Behind China's Shift from Family Obligation to Community Care
"In my opinion, ageing in place is an important means of solving the growing problems in eldercare.... We could say that ageing in place represents the future of elder services in China," said Li Ben Gong, a representative of China's National People's Congress and standing deputy of the China National Committee on Ageing (CNCA). Li's March 9, 2008 interview with China.com was translated into English by Community Alliance in its June 2008 issue.
Li explained that CNCA and several other government agencies recently issued the document Suggestions for Fully Promoting Ageing in Place, which outlines the basic plan for developing a national aging-in-place program that was discussed during the 11th Five-Year Plan meeting of all Chinese government branches.
Li added, "Over the course of the next five years we will see relatively comprehensive ageing-in-place services become available in all the big-city communities of China. Along with rural areas, we will try our best to make sure that 80% of towns will have elder-service centers, including elder homes, ageing in place and community services. We also plan on providing one-third of all villages with recreation centers for the elderly that can provide extra services and hold community activities."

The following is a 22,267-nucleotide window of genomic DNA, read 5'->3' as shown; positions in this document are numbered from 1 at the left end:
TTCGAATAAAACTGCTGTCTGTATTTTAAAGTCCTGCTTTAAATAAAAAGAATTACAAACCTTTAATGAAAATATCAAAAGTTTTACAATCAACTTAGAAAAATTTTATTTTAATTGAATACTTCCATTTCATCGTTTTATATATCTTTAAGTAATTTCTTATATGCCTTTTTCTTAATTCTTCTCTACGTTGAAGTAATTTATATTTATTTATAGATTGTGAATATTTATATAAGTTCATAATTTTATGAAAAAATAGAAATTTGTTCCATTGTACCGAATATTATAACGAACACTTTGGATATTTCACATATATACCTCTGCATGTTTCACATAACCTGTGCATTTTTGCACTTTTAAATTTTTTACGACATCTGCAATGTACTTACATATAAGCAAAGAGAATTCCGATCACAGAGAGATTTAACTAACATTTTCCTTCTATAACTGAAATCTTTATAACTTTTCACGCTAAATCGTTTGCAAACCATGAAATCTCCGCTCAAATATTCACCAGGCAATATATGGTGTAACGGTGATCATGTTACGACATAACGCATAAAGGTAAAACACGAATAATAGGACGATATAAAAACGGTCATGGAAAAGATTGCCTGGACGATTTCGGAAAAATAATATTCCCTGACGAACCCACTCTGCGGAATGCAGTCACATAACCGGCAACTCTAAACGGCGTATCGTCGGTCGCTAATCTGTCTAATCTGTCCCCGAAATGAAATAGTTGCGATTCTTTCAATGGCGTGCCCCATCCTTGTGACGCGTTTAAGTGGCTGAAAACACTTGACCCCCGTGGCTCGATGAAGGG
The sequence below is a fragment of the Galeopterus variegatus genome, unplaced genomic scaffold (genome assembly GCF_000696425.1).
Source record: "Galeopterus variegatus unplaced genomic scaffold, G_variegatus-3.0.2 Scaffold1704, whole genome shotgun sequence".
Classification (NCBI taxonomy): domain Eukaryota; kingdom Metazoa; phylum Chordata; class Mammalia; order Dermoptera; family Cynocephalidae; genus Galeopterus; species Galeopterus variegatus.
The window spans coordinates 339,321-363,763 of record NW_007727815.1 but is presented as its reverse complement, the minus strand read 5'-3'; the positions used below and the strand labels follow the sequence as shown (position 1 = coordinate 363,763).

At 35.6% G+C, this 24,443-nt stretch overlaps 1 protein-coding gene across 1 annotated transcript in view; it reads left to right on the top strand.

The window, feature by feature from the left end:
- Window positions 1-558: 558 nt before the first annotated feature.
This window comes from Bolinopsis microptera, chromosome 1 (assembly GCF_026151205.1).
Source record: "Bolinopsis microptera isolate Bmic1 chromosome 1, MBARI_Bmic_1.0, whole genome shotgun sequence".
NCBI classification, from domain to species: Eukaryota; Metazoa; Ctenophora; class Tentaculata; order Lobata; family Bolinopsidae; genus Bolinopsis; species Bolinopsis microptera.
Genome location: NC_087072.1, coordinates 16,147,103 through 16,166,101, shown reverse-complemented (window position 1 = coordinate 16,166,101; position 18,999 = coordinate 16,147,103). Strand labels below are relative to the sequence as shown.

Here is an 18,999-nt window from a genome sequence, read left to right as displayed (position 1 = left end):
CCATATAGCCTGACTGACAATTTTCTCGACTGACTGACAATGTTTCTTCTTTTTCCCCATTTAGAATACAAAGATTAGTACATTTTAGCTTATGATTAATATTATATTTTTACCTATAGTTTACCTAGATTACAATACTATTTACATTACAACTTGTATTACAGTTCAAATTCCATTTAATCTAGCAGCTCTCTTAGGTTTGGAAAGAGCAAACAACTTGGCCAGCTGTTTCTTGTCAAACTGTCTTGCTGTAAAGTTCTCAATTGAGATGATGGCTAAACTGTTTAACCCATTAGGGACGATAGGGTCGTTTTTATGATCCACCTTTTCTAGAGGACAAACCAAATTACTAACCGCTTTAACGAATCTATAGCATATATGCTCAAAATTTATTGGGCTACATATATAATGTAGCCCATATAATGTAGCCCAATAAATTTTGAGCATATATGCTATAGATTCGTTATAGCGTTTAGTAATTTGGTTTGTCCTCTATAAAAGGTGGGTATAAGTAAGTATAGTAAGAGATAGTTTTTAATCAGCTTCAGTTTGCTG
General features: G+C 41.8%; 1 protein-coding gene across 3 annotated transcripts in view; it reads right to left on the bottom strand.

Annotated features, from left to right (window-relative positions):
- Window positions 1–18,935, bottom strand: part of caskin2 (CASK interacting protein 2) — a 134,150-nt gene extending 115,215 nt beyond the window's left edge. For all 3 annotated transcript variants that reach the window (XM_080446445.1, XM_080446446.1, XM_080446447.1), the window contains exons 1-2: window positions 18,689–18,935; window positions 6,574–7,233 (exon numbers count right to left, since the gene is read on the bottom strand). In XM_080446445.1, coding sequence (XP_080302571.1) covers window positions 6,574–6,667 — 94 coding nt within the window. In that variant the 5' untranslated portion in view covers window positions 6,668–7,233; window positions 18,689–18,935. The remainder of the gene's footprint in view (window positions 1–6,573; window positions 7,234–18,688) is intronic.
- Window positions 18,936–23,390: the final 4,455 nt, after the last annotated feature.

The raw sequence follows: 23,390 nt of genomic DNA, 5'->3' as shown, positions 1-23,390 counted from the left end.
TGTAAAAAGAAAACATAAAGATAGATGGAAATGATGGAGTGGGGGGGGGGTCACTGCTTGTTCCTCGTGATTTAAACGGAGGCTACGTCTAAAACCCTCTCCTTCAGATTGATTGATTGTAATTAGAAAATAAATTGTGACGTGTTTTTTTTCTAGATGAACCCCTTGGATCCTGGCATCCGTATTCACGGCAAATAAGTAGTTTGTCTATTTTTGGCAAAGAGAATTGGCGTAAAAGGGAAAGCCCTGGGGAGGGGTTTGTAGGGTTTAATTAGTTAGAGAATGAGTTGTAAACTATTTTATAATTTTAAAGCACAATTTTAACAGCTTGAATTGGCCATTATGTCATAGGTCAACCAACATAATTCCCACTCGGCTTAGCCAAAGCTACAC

A key reason for the change, he said, is that CNCA's research showed that at present, 6%-8% of China's elders end up receiving institutional care. That percentage translates into a need for between 9 million and 12 million nursing home beds. But China now has only 1.73 million beds, Li said. He went on, "This is just one of the ways in which current models of eldercare are not meeting the needs of the elderly."
In the same issue of Community Alliance, a separate article headlined "Views on Promoting Comprehensive Home Care Services" describes prevailing issues that led to China's new commitment to aging in place.
Writer Zhou Li Juan explains that more than 30 years after China implemented its One Child Policy of family planning, "China's first single-child generation is facing the issues not only of how to care for their children, but also of how to care on both a fiscal and an emotional level for two sets of parents. …